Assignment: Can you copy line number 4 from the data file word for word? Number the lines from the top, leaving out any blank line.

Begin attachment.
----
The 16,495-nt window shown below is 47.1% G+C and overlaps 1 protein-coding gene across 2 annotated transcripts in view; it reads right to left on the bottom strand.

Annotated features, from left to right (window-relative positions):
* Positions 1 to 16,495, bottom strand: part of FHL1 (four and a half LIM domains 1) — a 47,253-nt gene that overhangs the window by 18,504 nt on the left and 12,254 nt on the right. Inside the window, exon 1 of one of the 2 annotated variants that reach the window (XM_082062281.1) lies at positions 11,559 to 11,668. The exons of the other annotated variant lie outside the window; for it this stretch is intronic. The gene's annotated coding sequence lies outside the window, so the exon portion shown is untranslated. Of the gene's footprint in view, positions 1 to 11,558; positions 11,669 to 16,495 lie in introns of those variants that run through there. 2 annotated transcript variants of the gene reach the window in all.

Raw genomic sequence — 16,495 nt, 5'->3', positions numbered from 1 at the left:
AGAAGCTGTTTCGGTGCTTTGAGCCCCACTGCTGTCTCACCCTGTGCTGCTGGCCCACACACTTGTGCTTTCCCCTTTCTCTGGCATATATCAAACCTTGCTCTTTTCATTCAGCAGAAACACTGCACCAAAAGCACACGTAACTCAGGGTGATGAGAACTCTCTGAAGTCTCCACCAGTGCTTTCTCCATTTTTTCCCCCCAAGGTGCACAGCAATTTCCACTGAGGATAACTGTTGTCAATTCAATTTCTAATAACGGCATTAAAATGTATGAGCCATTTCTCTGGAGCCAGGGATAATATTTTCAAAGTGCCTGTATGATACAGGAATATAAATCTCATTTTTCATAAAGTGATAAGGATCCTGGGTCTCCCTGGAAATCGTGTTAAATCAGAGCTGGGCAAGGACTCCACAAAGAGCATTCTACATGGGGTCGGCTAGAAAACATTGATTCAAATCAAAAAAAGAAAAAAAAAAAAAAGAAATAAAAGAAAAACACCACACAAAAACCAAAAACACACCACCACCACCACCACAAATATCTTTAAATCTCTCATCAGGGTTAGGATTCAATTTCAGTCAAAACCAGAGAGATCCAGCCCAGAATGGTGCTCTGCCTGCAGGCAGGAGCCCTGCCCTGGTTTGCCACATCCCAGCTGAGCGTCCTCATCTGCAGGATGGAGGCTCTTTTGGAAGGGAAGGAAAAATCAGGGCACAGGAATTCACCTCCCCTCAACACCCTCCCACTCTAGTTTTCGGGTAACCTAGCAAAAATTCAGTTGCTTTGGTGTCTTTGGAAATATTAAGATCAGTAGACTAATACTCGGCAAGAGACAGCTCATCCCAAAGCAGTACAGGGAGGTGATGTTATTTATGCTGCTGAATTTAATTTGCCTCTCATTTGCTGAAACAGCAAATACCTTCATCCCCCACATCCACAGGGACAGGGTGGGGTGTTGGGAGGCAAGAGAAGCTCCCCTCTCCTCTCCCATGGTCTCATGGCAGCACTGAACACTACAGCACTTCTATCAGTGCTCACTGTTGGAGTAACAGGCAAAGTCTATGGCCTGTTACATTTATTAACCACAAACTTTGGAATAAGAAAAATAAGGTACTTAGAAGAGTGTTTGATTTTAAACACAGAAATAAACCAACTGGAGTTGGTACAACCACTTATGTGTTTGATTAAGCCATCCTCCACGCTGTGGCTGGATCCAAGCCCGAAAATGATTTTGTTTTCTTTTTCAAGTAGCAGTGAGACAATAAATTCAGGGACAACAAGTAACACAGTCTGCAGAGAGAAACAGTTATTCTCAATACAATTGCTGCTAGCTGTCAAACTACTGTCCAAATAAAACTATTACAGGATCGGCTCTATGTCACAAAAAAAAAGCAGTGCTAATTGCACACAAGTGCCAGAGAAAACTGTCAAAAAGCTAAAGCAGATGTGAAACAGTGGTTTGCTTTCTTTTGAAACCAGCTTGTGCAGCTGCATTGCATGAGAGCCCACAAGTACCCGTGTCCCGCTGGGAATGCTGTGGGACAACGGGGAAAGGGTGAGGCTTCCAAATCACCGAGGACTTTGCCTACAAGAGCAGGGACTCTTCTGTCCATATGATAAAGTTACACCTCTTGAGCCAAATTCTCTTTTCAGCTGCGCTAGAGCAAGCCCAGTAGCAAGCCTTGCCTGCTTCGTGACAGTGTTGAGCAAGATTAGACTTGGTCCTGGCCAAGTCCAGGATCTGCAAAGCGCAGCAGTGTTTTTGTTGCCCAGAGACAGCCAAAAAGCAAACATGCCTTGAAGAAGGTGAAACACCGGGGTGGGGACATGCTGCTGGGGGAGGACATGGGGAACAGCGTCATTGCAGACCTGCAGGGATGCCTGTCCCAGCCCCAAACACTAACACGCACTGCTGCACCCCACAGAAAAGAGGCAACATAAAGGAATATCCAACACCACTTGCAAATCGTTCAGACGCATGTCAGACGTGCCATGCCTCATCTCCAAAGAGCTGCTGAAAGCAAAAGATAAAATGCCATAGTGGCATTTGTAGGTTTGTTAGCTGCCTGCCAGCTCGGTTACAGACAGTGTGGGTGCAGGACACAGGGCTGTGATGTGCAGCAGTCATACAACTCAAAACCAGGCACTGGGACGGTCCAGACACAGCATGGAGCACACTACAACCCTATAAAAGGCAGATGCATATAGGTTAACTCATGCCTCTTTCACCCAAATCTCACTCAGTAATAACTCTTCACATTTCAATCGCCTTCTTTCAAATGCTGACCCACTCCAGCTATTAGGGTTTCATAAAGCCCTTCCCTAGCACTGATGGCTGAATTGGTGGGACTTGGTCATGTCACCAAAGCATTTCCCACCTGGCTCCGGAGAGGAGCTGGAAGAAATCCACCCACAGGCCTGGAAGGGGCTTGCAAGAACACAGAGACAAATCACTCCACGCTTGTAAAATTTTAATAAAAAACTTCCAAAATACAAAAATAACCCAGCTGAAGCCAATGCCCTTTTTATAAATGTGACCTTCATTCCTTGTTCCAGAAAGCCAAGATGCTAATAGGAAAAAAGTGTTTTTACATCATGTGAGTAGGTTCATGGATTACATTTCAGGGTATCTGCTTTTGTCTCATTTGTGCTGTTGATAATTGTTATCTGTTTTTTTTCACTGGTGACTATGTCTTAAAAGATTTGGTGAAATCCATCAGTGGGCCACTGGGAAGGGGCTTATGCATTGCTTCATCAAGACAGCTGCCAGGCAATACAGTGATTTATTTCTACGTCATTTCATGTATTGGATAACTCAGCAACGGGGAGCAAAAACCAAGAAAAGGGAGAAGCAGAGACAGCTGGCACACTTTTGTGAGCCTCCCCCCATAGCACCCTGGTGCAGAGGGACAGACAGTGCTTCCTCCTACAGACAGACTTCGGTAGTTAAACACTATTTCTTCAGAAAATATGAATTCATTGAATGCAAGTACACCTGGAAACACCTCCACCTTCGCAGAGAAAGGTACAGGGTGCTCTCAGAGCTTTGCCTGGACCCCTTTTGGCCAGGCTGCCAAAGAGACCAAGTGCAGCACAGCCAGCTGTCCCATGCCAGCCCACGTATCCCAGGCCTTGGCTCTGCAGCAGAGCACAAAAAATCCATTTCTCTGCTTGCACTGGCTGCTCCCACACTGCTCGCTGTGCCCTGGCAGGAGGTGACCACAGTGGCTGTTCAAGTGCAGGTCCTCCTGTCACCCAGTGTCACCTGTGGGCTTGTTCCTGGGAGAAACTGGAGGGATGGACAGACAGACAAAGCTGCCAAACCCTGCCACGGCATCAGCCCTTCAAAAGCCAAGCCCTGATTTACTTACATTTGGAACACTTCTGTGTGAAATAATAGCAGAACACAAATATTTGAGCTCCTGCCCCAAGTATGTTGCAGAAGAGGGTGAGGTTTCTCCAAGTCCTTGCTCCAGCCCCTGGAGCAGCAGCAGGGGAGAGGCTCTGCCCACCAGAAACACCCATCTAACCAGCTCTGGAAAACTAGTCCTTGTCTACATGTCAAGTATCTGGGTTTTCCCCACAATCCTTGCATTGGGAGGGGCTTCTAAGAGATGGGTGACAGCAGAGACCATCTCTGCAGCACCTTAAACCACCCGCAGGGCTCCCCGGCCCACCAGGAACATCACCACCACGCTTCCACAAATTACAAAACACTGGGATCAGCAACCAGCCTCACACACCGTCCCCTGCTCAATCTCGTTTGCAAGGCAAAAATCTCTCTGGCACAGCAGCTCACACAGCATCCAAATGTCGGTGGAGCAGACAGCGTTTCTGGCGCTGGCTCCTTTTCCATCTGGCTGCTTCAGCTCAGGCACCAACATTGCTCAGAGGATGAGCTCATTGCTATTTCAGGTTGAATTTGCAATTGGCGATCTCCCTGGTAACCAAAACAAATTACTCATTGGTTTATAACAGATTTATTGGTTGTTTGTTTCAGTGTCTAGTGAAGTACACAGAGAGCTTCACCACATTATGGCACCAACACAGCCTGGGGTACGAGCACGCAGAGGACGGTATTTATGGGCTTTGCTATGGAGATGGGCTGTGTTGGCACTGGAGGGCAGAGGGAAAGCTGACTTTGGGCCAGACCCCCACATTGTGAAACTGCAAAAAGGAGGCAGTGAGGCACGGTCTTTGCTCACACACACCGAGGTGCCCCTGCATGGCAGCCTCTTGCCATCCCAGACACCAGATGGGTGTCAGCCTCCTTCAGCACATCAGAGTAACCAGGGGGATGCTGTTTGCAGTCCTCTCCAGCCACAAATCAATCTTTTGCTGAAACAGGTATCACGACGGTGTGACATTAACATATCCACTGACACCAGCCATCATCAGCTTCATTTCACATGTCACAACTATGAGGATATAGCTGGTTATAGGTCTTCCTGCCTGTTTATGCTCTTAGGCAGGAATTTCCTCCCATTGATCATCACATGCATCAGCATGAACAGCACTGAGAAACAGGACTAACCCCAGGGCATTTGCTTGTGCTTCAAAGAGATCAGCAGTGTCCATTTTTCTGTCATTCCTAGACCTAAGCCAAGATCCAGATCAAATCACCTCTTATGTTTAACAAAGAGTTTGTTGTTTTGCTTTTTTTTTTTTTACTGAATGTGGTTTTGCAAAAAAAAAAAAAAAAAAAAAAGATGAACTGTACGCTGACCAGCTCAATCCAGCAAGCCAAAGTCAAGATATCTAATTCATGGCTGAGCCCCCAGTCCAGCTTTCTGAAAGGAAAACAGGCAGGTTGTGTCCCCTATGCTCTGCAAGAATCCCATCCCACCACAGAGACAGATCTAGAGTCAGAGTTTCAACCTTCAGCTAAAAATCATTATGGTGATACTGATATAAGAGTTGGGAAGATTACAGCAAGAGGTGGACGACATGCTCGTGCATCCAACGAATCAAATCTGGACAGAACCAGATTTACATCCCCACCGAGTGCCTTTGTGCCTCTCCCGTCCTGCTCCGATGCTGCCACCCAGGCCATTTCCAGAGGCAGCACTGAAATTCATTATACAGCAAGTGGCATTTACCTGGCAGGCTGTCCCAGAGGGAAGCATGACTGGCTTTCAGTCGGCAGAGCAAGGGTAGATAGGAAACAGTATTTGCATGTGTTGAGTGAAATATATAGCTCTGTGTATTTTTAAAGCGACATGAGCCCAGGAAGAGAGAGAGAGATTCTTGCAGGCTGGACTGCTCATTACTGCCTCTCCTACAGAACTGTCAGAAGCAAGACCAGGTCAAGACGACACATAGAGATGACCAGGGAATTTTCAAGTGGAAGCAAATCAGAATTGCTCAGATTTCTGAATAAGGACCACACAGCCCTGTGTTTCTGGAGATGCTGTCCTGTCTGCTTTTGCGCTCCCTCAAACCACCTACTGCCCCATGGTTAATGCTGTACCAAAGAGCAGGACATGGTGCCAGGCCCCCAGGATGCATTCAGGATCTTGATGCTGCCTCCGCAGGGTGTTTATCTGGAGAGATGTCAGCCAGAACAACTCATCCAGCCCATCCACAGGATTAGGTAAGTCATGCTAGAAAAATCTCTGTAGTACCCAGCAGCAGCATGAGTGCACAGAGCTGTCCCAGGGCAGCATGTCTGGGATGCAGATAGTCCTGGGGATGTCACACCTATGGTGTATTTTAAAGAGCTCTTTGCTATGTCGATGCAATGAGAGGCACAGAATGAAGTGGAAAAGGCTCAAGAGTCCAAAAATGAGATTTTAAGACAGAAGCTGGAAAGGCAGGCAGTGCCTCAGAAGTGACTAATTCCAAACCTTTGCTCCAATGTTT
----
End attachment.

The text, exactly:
Raw genomic sequence — 16,495 nt, 5'->3', positions numbered from 1 at the left: